Employees Providend Fund, ULIP, TDS, re-opening of assessment, benefits for senior citizens to see changes
Significant changes in both Income-Tax as well as Goods & Services Tax (GST) will come into effect from April 1.
With effect from April 1, if employees’ contribution to EPF is more than ₹2.5 lakh annually, the interest would be taxable like the tax on Fixed Deposit Receipts in a bank. For Government Provident Fund, the threshold will be ₹5 lakh.
“With these changes, the option of NPS has become equally attractive over EPF due to its market-linked returns and 100 per cent tax-free lump-sump withdrawal,” said Sujit Bangar, Founder, Taxbuddy.com.
On Unit-Linked Insurance Products (ULIP) schemes, the change is that if an ULIP is issued after February 1, and aggregate annual premium is more than ₹2.5 lakh, the maturity amount would be taxed at a rate of 10 per cent if its long-term gain (if gain is more than ₹1 lakh) and at the rate of 15 per cent if its short-term gain. Earlier, the maturity proceeds of ULIP schemes were tax-free.
“These changes will impact those who invest in ULIPS to get benefit of 80C deduction. Now, one can think replacing ULIPS with option of term insurance for purchasing life cover and ELSS for investing for growth. With these changes in EPF and ULIPS, taxpayers should do informed tax planning next year,” said Bangar.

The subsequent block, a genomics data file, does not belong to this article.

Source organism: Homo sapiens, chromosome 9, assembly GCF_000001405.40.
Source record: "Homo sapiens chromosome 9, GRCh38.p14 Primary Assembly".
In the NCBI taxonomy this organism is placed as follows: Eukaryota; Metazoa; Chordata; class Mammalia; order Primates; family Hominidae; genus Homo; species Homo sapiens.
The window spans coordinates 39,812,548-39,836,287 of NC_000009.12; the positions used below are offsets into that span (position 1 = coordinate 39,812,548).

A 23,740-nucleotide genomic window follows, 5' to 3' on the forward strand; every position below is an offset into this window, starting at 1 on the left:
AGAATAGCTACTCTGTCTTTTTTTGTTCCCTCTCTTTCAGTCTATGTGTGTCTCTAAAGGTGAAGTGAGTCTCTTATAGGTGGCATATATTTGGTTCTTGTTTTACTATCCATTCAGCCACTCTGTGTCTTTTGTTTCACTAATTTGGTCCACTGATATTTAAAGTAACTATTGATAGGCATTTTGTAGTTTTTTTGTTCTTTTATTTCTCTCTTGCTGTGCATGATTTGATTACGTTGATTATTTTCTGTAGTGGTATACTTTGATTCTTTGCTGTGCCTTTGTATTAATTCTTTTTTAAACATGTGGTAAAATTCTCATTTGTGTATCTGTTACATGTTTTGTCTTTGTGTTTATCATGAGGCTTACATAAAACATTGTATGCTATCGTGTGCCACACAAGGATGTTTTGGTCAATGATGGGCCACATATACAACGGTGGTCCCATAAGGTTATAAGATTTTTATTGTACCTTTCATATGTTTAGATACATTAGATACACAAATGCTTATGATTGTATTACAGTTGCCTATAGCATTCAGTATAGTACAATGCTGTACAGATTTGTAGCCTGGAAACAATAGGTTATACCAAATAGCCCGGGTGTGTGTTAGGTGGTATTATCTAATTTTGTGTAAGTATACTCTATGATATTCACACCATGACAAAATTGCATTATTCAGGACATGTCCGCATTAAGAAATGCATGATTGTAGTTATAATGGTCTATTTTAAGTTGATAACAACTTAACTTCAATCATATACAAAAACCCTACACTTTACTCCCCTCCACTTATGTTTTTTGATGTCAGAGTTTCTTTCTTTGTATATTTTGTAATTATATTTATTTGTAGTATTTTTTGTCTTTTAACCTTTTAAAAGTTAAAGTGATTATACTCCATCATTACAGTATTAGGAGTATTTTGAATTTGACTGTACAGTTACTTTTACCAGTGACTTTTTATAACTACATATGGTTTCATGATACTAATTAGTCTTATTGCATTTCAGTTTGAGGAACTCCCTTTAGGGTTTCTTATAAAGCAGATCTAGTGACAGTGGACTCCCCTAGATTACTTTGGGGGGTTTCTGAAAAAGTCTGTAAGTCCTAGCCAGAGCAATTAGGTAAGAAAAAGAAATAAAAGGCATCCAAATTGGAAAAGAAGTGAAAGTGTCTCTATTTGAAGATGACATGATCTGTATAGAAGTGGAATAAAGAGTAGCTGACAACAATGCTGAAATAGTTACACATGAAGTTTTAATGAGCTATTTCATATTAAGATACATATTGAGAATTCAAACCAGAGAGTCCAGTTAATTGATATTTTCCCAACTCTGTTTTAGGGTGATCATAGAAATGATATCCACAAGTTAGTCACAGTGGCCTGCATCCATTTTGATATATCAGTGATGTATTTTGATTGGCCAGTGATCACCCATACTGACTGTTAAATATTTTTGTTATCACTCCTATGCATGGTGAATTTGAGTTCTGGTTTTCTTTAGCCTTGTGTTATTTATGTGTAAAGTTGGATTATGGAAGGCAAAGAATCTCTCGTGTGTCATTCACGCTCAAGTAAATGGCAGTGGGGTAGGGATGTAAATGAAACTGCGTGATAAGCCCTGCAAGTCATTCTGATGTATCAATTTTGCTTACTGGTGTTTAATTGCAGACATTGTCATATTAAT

As regards Tax Deducted at Source (TDS), if a taxpayer has not filed Income-Tax return for the preceding two previous years and there was TDS of ₹50,000 or more for each of those two years, then Budget 2021 has proposed excess TDS to the extend of twice the prescribed rate or 5 per cent, whichever is higher, to be taxed.
Senior citizens above 75 years will not have to worry about filing returns, provided they get income from pension and interest from the same bank.
And the fifth major change is related to the reopening of assessments. Now, these could be reopened only up to three years against the earlier provision of up to six preceding assessment years. “This is a major change as it will help reducing litigation and corresponding anxieties of tax payer,” said Bangar.
On the GST front, a major change is the mandatory generation of e-invoice by businesses with turnover of over ₹50 crore.
Aditya Singhania, Partner at Singhania’s GST Consultancy & Co, feels that e-invoicing not only impacts the system of the supplier, but also has a bearing on the input tax credit of the recipient as he is allowed to claim his credit only on the basis of e-invoice, which is considered as valid invoice. “With the things getting completely digitalised at the taxpayer’s end, process of assessment may get easier, smooth and speedy on account of instant availability of information &/or documents in electronic medium,” he said.
Another change is the mandatory HSN (Harmonised System of Nomenclature) code on tax invoice. For aggregate turnover of up to ₹5 crore in the preceding financial year, the HSN code of 4 digits is to be mandatory for all B2B tax invoices and optional for B2C tax invoices. In case the aggregate turnover is more than ₹5 crore, then the HSN code of 6 digits will be mandatory for all tax invoices – B2B and B2C. In case of export of goods/services, the 8-digit HSN code is to be used.
Other two key changes include enhanced penalty to 200 per cent from 100 per cent in case of resolving detention, seizure and release of goods and conveyances in transit, and more stringent action such as attachment of property and back account in case of fake invoices.